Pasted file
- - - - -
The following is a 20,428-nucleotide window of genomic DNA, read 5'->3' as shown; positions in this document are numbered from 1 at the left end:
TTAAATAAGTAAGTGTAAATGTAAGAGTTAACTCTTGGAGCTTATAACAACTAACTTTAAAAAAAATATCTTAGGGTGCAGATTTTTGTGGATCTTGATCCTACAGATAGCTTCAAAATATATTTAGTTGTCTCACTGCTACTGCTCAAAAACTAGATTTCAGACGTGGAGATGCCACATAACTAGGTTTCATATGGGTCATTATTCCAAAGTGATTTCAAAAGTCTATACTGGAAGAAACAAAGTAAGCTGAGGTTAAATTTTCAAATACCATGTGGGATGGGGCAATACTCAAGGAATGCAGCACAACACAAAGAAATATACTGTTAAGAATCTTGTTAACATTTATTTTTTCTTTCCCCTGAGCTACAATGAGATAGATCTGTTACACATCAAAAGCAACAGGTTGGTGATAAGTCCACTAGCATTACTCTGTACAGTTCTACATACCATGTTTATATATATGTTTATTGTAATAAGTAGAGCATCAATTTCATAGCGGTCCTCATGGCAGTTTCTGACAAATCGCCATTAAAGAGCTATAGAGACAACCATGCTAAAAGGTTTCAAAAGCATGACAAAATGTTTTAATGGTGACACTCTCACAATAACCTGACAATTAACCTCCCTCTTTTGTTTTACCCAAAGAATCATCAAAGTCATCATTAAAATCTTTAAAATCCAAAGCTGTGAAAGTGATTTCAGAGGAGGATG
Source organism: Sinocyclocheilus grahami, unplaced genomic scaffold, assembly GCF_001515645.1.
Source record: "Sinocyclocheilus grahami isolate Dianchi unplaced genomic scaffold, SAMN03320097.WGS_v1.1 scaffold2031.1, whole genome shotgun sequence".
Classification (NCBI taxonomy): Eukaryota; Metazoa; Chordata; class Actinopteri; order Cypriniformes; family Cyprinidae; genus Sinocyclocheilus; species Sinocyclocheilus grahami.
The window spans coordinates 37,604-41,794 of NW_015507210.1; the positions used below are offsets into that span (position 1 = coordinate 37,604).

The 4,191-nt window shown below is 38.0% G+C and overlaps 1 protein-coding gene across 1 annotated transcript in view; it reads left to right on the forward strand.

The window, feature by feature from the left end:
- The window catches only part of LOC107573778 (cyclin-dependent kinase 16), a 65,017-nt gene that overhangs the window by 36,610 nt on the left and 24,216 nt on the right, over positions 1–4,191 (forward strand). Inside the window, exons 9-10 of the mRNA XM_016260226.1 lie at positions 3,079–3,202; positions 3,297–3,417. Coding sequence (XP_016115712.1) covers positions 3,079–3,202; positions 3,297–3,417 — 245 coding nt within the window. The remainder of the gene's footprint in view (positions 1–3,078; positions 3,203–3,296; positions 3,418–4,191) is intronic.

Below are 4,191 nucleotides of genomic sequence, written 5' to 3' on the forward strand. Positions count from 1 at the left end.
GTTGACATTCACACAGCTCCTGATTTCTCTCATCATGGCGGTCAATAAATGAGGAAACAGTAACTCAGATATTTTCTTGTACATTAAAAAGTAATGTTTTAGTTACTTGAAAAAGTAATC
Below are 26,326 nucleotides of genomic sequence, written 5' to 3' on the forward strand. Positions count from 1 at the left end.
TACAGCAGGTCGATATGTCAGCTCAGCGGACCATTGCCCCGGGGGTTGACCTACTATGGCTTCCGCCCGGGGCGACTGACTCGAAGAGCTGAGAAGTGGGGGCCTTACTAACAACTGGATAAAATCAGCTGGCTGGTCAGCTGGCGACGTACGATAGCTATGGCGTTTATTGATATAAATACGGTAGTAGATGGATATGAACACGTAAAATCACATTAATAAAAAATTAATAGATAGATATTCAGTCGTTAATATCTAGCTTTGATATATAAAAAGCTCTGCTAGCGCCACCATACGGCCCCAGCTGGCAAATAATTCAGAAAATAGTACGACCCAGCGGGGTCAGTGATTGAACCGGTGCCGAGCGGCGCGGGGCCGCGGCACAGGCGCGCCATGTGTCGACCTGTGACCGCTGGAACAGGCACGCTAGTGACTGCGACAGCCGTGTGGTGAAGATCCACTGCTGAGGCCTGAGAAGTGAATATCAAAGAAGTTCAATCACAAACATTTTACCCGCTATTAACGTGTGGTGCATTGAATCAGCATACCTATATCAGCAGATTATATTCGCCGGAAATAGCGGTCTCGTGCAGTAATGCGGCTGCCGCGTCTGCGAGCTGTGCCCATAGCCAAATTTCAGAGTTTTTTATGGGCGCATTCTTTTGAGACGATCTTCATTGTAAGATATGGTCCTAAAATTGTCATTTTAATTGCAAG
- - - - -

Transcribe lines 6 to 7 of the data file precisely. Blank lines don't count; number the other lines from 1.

The window spans coordinates 37,604-41,794 of NW_015507210.1; the positions used below are offsets into that span (position 1 = coordinate 37,604).

The 4,191-nt window shown below is 38.0% G+C and overlaps 1 protein-coding gene across 1 annotated transcript in view; it reads left to right on the forward strand.